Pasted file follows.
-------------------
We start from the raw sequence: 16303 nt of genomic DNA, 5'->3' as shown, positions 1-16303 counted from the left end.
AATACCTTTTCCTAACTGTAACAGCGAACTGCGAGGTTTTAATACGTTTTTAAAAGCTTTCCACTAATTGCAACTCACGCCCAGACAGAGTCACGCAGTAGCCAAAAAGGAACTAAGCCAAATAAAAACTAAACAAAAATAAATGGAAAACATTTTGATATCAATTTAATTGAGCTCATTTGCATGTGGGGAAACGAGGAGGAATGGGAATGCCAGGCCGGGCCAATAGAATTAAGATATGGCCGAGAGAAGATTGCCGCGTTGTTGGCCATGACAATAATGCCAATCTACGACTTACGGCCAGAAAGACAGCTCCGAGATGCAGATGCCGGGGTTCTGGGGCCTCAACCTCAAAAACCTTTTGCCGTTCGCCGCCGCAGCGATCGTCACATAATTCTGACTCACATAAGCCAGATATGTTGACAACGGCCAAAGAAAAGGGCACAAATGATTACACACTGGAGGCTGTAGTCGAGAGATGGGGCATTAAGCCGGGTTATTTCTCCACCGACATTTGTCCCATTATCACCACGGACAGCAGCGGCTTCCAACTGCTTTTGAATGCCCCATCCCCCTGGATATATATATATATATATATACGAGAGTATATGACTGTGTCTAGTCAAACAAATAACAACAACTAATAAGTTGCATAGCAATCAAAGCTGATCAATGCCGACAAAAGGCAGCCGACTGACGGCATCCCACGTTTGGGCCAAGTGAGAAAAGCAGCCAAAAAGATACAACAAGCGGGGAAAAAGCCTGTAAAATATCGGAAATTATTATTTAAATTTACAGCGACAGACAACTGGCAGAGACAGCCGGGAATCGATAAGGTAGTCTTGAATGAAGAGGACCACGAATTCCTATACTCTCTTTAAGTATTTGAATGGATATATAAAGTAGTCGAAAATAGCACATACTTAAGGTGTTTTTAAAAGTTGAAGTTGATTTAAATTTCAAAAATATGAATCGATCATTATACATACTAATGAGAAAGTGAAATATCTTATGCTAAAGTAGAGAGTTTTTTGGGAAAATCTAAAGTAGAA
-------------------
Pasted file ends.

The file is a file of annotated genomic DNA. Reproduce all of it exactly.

We start from the raw sequence: 16303 nt of genomic DNA, 5'->3' as shown, positions 1-16303 counted from the left end.
AATACCTTTTCCTAACTGTAACAGCGAACTGCGAGGTTTTAATACGTTTTTAAAAGCTTTCCACTAATTGCAACTCACGCCCAGACAGAGTCACGCAGTAGCCAAAAAGGAACTAAGCCAAATAAAAACTAAACAAAAATAAATGGAAAACATTTTGATATCAATTTAATTGAGCTCATTTGCATGTGGGGAAACGAGGAGGAATGGGAATGCCAGGCCGGGCCAATAGAATTAAGATATGGCCGAGAGAAGATTGCCGCGTTGTTGGCCATGACAATAATGCCAATCTACGACTTACGGCCAGAAAGACAGCTCCGAGATGCAGATGCCGGGGTTCTGGGGCCTCAACCTCAAAAACCTTTTGCCGTTCGCCGCCGCAGCGATCGTCACATAATTCTGACTCACATAAGCCAGATATGTTGACAACGGCCAAAGAAAAGGGCACAAATGATTACACACTGGAGGCTGTAGTCGAGAGATGGGGCATTAAGCCGGGTTATTTCTCCACCGACATTTGTCCCATTATCACCACGGACAGCAGCGGCTTCCAACTGCTTTTGAATGCCCCATCCCCCTGGATATATATATATATATATATACGAGAGTATATGACTGTGTCTAGTCAAACAAATAACAACAACTAATAAGTTGCATAGCAATCAAAGCTGATCAATGCCGACAAAAGGCAGCCGACTGACGGCATCCCACGTTTGGGCCAAGTGAGAAAAGCAGCCAAAAAGATACAACAAGCGGGGAAAAAGCCTGTAAAATATCGGAAATTATTATTTAAATTTACAGCGACAGACAACTGGCAGAGACAGCCGGGAATCGATAAGGTAGTCTTGAATGAAGAGGACCACGAATTCCTATACTCTCTTTAAGTATTTGAATGGATATATAAAGTAGTCGAAAATAGCACATACTTAAGGTGTTTTTAAAAGTTGAAGTTGATTTAAATTTCAAAAATATGAATCGATCATTATACATACTAATGAGAAAGTGAAATATCTTATGCTAAAGTAGAGAGTTTTTTGGGAAAATCTAAAGTAGAA